We talked to another local who designed and made beautiful men's shirts right there in Positano, unfortunately the price was just a little too much for me, but he seemed to appreciate our comments about the quality and design of his shirts. We had a nice inexpensive lunch on the beach before visiting the church and making our way back to the bus stop.
The problem trying to catch the bus in Positano is that it is in the middle between Sorrento and Amalfi and when it stops it might be full or close to it already.
On this occasion it was very nearly full and even though we were fairly close to the front of the line it looked like we might not make it on. That's when we noticed a curious thing about taking buses in Italy. Even though you are supposed to validate your ticket at the box by the driver, when the rear doors open on the bus, people just start getting on from the rear, (making the line practically meaningless). OHHH, now we get it, good to know these things!
We did manage to cram on and I was not really super happy to be standing up in the wheel well looking straight through the front window (with a better view than the driver) as we made the return trip over the most ridiculous, scary, winding, narrow, switchback roads in the world! But I didn't have much choice but to suck it up and be a big boy, at least Rose didn't have a water bottle in her hand on this trip.
A couple of days later we made the same trip with our luggage as we moved on to Amalfi for two nights. We had a reservation at Residence Pansa B&B and when we got there I immediately saw a sign and leaving Rose with the luggage (in the rain again) I plodded up the stairs through narrow little alleys to our new lodgings.
There I met Margo, a very nice Dutch lady who checked us in and dispatched "the boys" a free porter service that the hotel subscribed to and I returned to the piazza to bring Rose up to the room. The porters are a great idea and I applaud the hotels of Amalfi for setting it up, (clap, clap) since it is so hilly and hauling your luggage up a bunch of steps is really a pain!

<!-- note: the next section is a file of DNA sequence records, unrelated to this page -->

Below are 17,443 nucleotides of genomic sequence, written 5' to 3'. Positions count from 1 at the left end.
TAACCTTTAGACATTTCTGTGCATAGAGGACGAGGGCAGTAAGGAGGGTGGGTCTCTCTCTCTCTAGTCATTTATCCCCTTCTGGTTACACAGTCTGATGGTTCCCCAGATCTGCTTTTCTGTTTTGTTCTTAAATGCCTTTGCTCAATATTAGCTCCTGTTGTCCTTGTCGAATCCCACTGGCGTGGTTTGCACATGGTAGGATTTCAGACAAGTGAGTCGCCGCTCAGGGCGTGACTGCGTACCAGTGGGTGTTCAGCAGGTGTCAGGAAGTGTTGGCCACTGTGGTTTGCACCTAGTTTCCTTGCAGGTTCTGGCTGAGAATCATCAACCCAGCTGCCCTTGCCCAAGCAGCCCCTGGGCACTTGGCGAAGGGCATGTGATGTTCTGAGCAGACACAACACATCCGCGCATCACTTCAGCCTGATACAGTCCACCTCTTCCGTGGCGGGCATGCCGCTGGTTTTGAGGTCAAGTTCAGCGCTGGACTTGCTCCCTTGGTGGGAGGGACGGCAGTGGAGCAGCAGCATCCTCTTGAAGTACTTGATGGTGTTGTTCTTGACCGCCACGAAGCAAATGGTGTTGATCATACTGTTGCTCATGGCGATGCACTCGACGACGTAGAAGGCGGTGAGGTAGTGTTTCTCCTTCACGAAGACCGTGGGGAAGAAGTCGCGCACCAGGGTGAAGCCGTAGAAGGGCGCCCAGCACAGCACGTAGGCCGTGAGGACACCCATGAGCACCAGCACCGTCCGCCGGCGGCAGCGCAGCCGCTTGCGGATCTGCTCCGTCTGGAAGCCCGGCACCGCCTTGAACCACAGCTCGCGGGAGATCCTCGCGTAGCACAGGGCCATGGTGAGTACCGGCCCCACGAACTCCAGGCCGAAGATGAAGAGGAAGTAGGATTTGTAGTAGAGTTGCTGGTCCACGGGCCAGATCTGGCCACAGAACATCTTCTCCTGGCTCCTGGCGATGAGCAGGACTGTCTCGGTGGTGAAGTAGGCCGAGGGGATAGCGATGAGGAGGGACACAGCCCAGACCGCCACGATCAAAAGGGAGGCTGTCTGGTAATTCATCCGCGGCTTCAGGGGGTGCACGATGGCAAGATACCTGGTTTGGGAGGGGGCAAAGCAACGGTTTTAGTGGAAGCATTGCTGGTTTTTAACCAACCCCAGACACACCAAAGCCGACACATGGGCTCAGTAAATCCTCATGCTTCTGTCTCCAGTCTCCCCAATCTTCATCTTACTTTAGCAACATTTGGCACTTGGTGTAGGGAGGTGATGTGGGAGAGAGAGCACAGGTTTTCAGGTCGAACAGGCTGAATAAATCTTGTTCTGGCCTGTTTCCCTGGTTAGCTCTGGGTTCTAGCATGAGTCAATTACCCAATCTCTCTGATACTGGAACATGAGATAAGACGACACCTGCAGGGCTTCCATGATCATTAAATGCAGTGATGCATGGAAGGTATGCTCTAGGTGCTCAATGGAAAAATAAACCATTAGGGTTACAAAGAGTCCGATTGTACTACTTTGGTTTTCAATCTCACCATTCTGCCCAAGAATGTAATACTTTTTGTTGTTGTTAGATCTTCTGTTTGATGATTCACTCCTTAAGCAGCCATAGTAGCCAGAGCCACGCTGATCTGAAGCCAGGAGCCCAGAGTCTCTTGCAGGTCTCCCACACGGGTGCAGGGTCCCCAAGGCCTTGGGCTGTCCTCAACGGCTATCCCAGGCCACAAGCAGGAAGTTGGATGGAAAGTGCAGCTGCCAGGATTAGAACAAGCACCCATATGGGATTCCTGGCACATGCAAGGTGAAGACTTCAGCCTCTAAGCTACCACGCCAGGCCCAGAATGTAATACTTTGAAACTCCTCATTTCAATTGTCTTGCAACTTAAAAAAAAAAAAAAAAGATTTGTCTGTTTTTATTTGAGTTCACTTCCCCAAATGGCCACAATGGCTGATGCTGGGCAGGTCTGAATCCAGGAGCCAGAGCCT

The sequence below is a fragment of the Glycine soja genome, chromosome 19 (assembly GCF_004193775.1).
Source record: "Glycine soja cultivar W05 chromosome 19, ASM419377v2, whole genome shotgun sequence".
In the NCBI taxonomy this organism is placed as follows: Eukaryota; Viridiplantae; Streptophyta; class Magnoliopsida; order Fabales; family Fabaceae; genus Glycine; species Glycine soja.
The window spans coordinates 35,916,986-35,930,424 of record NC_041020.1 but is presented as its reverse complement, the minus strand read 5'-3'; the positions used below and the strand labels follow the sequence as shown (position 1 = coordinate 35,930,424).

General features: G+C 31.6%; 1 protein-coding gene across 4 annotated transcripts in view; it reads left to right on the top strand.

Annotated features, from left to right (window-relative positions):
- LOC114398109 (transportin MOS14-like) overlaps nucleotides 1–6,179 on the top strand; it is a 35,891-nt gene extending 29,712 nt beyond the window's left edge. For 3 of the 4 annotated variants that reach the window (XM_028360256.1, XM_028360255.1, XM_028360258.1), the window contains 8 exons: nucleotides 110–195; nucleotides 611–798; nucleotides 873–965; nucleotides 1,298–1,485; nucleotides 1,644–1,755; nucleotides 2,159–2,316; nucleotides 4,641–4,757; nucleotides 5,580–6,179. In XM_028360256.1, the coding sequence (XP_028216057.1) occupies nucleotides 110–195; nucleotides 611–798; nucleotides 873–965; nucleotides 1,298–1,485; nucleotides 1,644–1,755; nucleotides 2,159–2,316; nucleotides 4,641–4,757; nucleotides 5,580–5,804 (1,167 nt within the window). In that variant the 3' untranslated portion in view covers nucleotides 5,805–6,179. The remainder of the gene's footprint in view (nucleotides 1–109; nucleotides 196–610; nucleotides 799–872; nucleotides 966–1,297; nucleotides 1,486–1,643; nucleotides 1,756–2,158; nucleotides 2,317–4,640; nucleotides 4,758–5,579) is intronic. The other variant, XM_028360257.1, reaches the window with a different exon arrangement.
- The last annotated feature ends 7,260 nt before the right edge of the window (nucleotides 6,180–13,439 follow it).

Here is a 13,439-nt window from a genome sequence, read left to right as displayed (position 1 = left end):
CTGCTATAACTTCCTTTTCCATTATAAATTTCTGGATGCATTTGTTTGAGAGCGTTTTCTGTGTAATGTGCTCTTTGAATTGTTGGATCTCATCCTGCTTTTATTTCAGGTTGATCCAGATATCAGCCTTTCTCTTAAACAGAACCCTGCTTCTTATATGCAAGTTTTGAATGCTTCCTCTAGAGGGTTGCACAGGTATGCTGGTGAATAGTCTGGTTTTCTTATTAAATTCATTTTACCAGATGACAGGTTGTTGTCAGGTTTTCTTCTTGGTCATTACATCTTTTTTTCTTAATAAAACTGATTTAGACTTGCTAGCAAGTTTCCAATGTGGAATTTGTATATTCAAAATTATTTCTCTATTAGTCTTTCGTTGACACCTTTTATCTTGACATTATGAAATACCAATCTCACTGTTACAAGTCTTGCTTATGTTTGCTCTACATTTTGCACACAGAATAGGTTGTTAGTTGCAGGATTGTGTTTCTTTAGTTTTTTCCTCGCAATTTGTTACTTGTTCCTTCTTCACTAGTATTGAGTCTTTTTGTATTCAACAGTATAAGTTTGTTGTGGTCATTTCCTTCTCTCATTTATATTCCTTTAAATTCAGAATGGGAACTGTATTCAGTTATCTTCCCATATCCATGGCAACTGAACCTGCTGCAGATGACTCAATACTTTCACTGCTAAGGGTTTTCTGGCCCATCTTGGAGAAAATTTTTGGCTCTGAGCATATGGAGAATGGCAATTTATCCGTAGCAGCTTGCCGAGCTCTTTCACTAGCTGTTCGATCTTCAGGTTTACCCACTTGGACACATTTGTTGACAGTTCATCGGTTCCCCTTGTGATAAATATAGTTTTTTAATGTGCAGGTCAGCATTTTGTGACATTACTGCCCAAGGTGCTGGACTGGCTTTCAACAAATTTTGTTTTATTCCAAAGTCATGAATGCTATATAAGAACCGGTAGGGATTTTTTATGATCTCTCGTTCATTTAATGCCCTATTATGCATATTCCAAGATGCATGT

Our room was very nice and had a great sunny patio with a view of the marina and we were very comfortable there over our two day stay.
|The bronze doors of Amalfi Cathedral|
Since the next day was a Sunday, we thought we had better scout out the famous Duomo of Amalfi, where the bones of St. Andrew the apostle apparently rest in a little room under an alter in a subterranean crypt. This church is amazing, from the imposing staircase leading up to it, to the cloister of paradise to the attached museum, to the crypt and the church itself with it's 1000 year old bronze doors, made in Constantinople.
|A wedding at the Amalfi Cathedral|
We both loved it and spent a couple of hours there before checking out a nice restaurant just steps from our steps that led to the other steps that took us up the steps to the steps to our room, where we rested.
|The ceiling of the crypt, Amalfi Cathedral|
We only had one full day in Amalfi so of course we used it up to take a bus to Ravello. I thought the roads of the coast were goofy but the road to Ravello is worse and we watched in amusement (because it wasn't us) as one poor guy was forced to back up quite a ways to get out of the way of the bus, while dozens of bus passengers and other motorists watched and waited.
Ravello was another beautiful town, a little away from the ocean but sitting up higher in the hills and commanding a lovely view. It was a Sunday when we visited and when we entered the town square where the church was located a service was underway and with the ancient bronze doors (famous for their 54 raised panels) wide open, we enjoyed the sound of music and voices raised in song. It was a special moment and we lingered a while, listening to the service until they eventually closed the doors.
From the piazza we noticed a stone walled alley leading down towards the bluff with the amazing views of the valley and ocean beyond and we headed down, looking for a good vantage point. We found some great spots to get good shots of the two towers of some old building, maybe a church or monastery lower on the hillside.
|The view from Ravello|